For those who don't know much about Concept Art. Concept Art are visual representations of ideas or designs, mainly associated with games, films or even comics. But it isn't limited to them, they can simply be representations of a world or character created from the artist themselves. Concept Art can range of vast galactic worlds to character designs to schematics for a machine, it shows us an infinite worlds to explore and the beauty of what the mind can create.
I hope you all enjoy and benefit these interviews!
Interview with TylerEdlinArt
A bit about your background. You do Concept Art and Illustration. Which one did you start out with? And is there any particular favourite one? How long have you been an artist, how long have you been studying?
I started with both at the same time. My first gigs were doing designs and illustrating hidden object games for a small company called hitpoint studios. I have always blended my concepts and illustrations, though traditionally they are different academically I just paint most of my concepts in an illustrative manner. I have been an artist since 2005.
How do you become a concept artist? What do you think is the best way to become a concept artist?
I became one in 2010. The best way is to be versatile and have a strong theme or subject matter that stands out in your portfolio. Its always good to enter contests and post your work online as often as you can getting feedback from the community and improve.
I noticed you have speed paintings and sketches in your gallery. What is the benefit/importance of speed painting in concept art? You also have colour studies in your galley. What do you gain from doing those?
Not sure about the speed paintings I generally dislike them, if you saw any labeled as such it was from years ago. I just do not see any benefit in rushing to complete a piece of work. Like any craft it will look rushed. Id rather spend more time and complete something meaningful which I could give deep thought on. Color studies and studies in general help a lot if you properly analyze a master works. Just having a painting presented in front of you that’s done right can help one understand what they do wrong.
Where does you inspiration come from in your concept art? I notice you do fan art, do you do that for fun or do you gain inspiration from fan art?
Fan art is very much just for fun. My inspiration comes from the games a play mostly. Its very nostalgic for me to think back to the RPGs of the 90;s like chrono trigger, Lunar, and xenogears.
Is Photoshop the main software you use then drawing Concept Art? And what would you recommend for learning artists?
Yeah photoshop is all I use. Id recommend that over any other software for 2d art. Of course recommend anyone to learn 3d as well.
I noticed with a lot of your concept work involves projects or includes a small story or in your artist comments include quite in depth information about the work. For example with you piece 'market concept', you included information on the place, it's location, it's people. How doe's having this 'world' or story influence concept art? Is it important to have a back story?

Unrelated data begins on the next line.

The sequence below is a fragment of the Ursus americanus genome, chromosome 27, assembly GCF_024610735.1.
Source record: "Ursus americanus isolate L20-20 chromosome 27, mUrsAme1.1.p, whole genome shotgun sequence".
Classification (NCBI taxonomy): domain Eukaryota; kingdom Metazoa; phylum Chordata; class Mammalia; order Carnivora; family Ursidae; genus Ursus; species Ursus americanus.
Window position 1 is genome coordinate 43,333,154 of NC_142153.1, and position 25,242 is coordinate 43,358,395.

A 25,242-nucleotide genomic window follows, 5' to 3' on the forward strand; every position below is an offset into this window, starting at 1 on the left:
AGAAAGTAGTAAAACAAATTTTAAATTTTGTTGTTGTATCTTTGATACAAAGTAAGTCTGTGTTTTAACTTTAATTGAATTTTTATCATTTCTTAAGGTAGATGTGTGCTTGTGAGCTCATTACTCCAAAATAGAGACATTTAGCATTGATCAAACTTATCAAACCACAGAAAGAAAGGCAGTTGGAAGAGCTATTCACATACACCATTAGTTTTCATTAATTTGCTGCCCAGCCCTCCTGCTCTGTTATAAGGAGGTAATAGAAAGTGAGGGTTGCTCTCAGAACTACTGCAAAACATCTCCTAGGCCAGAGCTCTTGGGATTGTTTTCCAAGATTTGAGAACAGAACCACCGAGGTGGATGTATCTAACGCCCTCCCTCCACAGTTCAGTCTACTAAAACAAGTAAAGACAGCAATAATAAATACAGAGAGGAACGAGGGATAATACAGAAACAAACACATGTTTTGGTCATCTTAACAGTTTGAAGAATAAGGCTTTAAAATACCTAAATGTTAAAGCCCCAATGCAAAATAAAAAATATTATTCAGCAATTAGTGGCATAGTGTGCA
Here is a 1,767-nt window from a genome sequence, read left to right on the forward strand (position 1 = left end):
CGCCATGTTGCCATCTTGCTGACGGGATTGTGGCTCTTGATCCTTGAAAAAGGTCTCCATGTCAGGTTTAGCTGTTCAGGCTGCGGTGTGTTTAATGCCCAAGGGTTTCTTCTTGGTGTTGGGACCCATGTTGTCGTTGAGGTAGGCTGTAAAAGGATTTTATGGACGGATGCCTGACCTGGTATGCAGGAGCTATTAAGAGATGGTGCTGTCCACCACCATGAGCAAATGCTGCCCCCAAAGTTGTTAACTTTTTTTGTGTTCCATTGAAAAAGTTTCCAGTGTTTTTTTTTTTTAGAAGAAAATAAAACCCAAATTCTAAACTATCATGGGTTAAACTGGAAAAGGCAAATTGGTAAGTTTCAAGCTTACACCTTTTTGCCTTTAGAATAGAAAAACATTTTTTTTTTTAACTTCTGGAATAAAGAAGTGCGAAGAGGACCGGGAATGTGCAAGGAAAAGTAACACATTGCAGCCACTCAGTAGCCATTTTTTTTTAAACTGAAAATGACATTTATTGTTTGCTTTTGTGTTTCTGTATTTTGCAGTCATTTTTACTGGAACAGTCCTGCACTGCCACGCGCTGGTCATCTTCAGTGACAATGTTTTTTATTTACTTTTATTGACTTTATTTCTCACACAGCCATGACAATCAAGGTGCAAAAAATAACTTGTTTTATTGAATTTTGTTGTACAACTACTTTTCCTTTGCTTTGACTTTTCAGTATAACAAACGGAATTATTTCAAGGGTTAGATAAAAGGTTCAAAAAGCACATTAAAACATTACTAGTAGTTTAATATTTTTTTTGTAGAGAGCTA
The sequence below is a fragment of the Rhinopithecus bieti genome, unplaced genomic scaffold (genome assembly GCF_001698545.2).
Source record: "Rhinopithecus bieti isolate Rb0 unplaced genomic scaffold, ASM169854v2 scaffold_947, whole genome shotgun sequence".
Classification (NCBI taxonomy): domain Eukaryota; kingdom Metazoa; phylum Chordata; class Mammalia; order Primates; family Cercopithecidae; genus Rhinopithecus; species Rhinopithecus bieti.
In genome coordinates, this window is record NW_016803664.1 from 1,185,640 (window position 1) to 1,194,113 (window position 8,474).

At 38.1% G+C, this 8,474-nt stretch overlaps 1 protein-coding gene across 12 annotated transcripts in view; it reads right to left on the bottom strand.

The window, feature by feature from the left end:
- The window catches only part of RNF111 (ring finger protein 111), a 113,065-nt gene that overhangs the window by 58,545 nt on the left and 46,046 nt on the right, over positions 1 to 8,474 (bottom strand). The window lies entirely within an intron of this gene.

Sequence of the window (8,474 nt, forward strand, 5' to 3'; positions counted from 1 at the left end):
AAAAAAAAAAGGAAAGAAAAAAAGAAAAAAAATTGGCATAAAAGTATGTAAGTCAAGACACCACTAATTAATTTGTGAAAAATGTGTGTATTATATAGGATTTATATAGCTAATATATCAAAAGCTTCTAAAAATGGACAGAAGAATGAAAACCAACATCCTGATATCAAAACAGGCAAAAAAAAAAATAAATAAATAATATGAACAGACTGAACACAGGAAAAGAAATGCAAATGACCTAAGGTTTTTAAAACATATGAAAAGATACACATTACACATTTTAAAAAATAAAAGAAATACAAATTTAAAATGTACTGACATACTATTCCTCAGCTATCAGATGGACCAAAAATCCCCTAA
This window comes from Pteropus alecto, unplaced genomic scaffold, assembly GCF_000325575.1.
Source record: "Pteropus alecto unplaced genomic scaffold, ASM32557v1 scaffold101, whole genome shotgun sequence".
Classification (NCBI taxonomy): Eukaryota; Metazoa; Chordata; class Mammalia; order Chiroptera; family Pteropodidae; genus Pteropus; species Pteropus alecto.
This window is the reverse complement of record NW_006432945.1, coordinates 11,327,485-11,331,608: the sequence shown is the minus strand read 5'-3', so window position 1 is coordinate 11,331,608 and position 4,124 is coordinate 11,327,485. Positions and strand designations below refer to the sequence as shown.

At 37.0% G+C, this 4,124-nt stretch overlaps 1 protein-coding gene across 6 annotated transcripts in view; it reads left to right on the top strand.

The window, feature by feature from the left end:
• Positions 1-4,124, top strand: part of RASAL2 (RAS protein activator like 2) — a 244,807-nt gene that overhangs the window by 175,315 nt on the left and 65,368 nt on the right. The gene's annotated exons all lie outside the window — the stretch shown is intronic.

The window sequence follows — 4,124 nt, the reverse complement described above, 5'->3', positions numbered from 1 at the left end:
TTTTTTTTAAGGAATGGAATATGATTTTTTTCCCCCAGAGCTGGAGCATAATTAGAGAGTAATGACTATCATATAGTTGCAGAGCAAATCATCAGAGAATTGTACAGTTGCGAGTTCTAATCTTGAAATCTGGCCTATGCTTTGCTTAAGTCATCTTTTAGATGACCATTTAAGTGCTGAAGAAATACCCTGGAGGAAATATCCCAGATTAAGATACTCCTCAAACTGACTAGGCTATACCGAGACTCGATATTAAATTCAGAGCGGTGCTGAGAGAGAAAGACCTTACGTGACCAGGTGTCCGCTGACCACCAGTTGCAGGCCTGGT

A world or story is very important to me especially within the context of my own work. When a piece of work is part of a larger narrative its easier to enrich that art with characters and locations that work together. Also helps to add depth and believability I feel.
A question about character design. What is the most important points about making or designing characters?
Well I think the characters role or function should come first. That should be clearly evident at a first glance, like this is character A an archer this is B a space marine. Making that character look the role is as important as having them standout and look interesting within the context of the game and as a piece of imagery too.
What process do you do through when starting a concept art piece? Where do you start?
I start with thumbnail usually 3-5 values small in size and do 4-8. So after getting some ideas down I get reference and begin my final picture.
Is there any advice you could give to learning artists? Not only with learning concept artists, you can include those studying for Illustration. Is there any learning materials, artists, books or references you would recommend?
I would say just find what you like painting and paint it well. You know sometimes you just have to paint what's fun. Plan images out do not use photos and paint as much by hand as possible.
You can find TylerEdlinArt at:
- Tumblr creativesauce.tumblr.com/
- You Tube www.youtube.com/user/TylerE228…
- Society6 Store society6.com/TylerEdlinArt
- Facebook www.facebook.com/Tyler.Edlinar…
Interview with Ninjatic
A bit about your background. I noticed you do Concept Art, Illustration and Animation. Which one did you start out with? And is there any particular favourite one? What do you like to draw the most?
- I've graduated with a degree in Animation but i didn't continue it further after the course, instead i've decided to focused on my illustration design, thus, becoming a concept artist now. I usually draw fantasy since i'm more comfortable with it, but now i'm trying to explore sci-fi just to balance everything, i didn't want to stick with fantasy all the time haha